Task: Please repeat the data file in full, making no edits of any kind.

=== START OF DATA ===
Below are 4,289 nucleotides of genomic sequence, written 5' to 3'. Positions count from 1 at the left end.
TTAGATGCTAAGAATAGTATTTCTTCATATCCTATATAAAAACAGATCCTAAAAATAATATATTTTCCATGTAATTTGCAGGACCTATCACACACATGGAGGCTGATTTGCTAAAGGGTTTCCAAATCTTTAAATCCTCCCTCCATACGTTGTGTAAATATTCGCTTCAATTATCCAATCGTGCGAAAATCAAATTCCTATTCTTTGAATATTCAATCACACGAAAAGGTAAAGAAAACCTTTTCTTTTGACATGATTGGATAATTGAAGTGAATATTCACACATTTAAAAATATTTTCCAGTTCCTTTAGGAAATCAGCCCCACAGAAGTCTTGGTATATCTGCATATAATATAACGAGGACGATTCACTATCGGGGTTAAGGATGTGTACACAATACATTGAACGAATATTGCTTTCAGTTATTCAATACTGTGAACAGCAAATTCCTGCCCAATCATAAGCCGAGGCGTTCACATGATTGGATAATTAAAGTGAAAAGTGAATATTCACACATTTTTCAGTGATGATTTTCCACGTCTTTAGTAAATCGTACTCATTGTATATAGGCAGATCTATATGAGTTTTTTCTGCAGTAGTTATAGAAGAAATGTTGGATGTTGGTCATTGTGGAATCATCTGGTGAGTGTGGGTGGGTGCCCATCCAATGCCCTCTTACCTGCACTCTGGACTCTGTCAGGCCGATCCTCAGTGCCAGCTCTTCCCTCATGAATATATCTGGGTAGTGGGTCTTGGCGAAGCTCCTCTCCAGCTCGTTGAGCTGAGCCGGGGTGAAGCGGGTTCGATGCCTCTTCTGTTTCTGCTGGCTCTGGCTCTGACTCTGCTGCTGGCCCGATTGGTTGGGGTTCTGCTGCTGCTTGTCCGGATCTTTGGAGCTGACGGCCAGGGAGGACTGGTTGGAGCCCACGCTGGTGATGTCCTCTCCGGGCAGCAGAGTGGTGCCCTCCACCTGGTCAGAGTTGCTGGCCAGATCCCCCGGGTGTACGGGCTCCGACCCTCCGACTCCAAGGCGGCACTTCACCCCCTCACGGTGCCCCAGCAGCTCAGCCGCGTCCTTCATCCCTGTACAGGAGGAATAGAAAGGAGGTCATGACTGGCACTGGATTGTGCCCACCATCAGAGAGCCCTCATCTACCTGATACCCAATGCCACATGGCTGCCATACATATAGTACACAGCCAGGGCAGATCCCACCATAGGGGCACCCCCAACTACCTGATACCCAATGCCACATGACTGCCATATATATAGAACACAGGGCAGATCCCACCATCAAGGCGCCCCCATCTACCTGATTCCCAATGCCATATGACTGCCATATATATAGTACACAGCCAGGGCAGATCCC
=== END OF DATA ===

Below are 4,289 nucleotides of genomic sequence, written 5' to 3'. Positions count from 1 at the left end.
TTAGATGCTAAGAATAGTATTTCTTCATATCCTATATAAAAACAGATCCTAAAAATAATATATTTTCCATGTAATTTGCAGGACCTATCACACACATGGAGGCTGATTTGCTAAAGGGTTTCCAAATCTTTAAATCCTCCCTCCATACGTTGTGTAAATATTCGCTTCAATTATCCAATCGTGCGAAAATCAAATTCCTATTCTTTGAATATTCAATCACACGAAAAGGTAAAGAAAACCTTTTCTTTTGACATGATTGGATAATTGAAGTGAATATTCACACATTTAAAAATATTTTCCAGTTCCTTTAGGAAATCAGCCCCACAGAAGTCTTGGTATATCTGCATATAATATAACGAGGACGATTCACTATCGGGGTTAAGGATGTGTACACAATACATTGAACGAATATTGCTTTCAGTTATTCAATACTGTGAACAGCAAATTCCTGCCCAATCATAAGCCGAGGCGTTCACATGATTGGATAATTAAAGTGAAAAGTGAATATTCACACATTTTTCAGTGATGATTTTCCACGTCTTTAGTAAATCGTACTCATTGTATATAGGCAGATCTATATGAGTTTTTTCTGCAGTAGTTATAGAAGAAATGTTGGATGTTGGTCATTGTGGAATCATCTGGTGAGTGTGGGTGGGTGCCCATCCAATGCCCTCTTACCTGCACTCTGGACTCTGTCAGGCCGATCCTCAGTGCCAGCTCTTCCCTCATGAATATATCTGGGTAGTGGGTCTTGGCGAAGCTCCTCTCCAGCTCGTTGAGCTGAGCCGGGGTGAAGCGGGTTCGATGCCTCTTCTGTTTCTGCTGGCTCTGGCTCTGACTCTGCTGCTGGCCCGATTGGTTGGGGTTCTGCTGCTGCTTGTCCGGATCTTTGGAGCTGACGGCCAGGGAGGACTGGTTGGAGCCCACGCTGGTGATGTCCTCTCCGGGCAGCAGAGTGGTGCCCTCCACCTGGTCAGAGTTGCTGGCCAGATCCCCCGGGTGTACGGGCTCCGACCCTCCGACTCCAAGGCGGCACTTCACCCCCTCACGGTGCCCCAGCAGCTCAGCCGCGTCCTTCATCCCTGTACAGGAGGAATAGAAAGGAGGTCATGACTGGCACTGGATTGTGCCCACCATCAGAGAGCCCTCATCTACCTGATACCCAATGCCACATGGCTGCCATACATATAGTACACAGCCAGGGCAGATCCCACCATAGGGGCACCCCCAACTACCTGATACCCAATGCCACATGACTGCCATATATATAGAACACAGGGCAGATCCCACCATCAAGGCGCCCCCATCTACCTGATTCCCAATGCCATATGACTGCCATATATATAGTACACAGCCAGGGCAGATCCC